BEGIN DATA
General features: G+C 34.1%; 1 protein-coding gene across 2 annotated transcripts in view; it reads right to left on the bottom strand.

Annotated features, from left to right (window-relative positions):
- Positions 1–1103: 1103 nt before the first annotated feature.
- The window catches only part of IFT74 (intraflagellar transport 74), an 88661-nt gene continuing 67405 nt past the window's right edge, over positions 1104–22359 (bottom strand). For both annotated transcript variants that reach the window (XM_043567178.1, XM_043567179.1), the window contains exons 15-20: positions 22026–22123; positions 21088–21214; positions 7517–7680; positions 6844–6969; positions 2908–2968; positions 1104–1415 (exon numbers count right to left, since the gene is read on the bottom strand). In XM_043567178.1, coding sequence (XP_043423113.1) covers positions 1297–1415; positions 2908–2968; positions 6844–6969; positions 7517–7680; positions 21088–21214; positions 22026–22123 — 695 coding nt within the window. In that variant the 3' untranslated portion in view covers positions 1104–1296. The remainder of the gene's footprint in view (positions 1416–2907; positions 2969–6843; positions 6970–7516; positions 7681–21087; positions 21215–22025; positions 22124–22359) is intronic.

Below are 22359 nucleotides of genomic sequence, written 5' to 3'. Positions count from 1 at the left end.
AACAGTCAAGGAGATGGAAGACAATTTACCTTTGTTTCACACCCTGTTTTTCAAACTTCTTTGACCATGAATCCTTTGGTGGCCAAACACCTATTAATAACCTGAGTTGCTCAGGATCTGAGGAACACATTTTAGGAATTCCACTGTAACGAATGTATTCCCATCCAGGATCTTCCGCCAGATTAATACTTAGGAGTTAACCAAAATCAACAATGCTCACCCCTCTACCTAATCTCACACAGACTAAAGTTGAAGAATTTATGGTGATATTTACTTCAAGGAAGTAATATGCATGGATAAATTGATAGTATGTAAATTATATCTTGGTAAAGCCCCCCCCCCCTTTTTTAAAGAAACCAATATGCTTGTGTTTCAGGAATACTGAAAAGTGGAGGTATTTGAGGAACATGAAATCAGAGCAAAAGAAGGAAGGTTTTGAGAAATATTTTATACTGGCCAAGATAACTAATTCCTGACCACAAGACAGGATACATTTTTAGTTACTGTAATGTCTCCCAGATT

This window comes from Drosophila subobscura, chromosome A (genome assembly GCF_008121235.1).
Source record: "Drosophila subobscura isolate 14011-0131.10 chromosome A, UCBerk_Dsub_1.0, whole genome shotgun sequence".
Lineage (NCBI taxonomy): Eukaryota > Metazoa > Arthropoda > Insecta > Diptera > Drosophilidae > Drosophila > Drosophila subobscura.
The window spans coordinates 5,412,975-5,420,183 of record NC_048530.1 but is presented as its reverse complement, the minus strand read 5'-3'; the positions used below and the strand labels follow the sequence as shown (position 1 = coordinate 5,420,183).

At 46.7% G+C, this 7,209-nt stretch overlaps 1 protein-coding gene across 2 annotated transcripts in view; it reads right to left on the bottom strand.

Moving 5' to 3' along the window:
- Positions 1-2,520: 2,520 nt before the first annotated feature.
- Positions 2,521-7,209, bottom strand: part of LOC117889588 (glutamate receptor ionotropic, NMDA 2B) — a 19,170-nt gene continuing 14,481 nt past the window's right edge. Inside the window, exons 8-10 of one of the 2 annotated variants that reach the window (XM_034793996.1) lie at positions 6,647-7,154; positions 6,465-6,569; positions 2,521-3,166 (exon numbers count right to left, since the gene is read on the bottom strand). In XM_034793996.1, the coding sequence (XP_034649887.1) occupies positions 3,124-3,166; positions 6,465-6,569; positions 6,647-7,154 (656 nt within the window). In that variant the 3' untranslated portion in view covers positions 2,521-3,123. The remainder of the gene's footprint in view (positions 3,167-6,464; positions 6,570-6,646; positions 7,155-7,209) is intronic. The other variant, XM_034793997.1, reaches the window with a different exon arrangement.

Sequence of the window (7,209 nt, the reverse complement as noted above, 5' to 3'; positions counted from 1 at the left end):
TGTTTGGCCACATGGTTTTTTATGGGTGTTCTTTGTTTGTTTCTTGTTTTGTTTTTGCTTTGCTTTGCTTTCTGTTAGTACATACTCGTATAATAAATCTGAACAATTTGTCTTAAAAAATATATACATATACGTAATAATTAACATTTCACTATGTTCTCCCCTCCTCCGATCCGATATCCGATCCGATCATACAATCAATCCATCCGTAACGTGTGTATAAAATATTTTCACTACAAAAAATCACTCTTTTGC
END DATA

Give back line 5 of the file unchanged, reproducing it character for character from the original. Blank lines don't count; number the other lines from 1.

Below are 22359 nucleotides of genomic sequence, written 5' to 3'. Positions count from 1 at the left end.